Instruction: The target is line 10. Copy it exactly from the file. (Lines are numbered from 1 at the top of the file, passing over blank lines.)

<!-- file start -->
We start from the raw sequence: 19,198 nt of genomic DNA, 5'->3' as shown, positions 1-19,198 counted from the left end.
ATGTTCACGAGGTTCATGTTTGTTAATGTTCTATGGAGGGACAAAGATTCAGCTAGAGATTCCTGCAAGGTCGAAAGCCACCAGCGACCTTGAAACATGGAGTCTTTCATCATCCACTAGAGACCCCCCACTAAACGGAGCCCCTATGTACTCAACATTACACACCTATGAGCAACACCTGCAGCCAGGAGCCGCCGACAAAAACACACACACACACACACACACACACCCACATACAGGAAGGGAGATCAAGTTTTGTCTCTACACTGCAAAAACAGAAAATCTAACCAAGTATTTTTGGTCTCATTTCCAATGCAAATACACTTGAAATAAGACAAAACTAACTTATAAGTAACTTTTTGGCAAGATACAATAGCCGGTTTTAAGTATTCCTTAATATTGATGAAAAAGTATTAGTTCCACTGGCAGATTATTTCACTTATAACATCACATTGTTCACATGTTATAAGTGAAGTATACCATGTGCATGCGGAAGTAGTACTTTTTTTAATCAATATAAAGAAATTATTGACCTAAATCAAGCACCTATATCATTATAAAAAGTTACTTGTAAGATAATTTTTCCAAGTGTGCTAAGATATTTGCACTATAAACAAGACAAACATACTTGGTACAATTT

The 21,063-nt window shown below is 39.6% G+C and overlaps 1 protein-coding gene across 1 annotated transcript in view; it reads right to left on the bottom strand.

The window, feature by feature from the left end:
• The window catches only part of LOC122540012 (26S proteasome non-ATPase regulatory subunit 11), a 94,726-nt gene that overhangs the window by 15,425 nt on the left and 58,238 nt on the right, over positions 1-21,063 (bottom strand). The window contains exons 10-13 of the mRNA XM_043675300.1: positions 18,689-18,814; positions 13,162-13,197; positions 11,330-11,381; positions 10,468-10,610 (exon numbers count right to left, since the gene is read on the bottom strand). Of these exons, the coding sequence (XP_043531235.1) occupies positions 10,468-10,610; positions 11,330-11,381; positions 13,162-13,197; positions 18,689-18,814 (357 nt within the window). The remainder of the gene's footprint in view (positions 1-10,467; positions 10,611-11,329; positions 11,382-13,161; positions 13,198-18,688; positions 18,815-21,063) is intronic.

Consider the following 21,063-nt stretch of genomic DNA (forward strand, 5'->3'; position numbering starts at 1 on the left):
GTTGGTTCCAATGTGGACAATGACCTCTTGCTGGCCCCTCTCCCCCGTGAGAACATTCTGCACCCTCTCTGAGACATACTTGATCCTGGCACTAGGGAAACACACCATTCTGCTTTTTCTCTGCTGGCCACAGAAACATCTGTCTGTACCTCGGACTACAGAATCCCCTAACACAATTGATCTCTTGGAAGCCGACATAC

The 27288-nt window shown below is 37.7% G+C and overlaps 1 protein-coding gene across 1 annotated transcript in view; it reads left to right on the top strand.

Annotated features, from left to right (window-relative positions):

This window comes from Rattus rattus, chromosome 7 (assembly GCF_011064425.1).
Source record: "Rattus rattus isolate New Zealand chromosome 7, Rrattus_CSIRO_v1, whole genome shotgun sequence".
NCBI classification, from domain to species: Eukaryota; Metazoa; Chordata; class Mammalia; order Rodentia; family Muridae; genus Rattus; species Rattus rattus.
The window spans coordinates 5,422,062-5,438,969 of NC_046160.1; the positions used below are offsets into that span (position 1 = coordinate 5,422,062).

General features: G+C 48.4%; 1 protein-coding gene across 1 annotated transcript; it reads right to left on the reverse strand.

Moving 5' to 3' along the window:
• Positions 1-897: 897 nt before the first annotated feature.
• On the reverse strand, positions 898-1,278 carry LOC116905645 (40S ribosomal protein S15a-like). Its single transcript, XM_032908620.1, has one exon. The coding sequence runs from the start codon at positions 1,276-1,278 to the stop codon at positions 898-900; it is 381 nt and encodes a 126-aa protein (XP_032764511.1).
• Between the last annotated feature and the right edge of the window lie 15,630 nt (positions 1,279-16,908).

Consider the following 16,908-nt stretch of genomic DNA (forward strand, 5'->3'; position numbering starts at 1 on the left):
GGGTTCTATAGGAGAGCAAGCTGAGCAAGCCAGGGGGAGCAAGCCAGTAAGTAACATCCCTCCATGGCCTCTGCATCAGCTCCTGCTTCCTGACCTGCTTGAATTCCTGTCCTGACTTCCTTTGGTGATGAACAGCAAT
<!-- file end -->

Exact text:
This window comes from Rattus rattus, chromosome 7 (assembly GCF_011064425.1).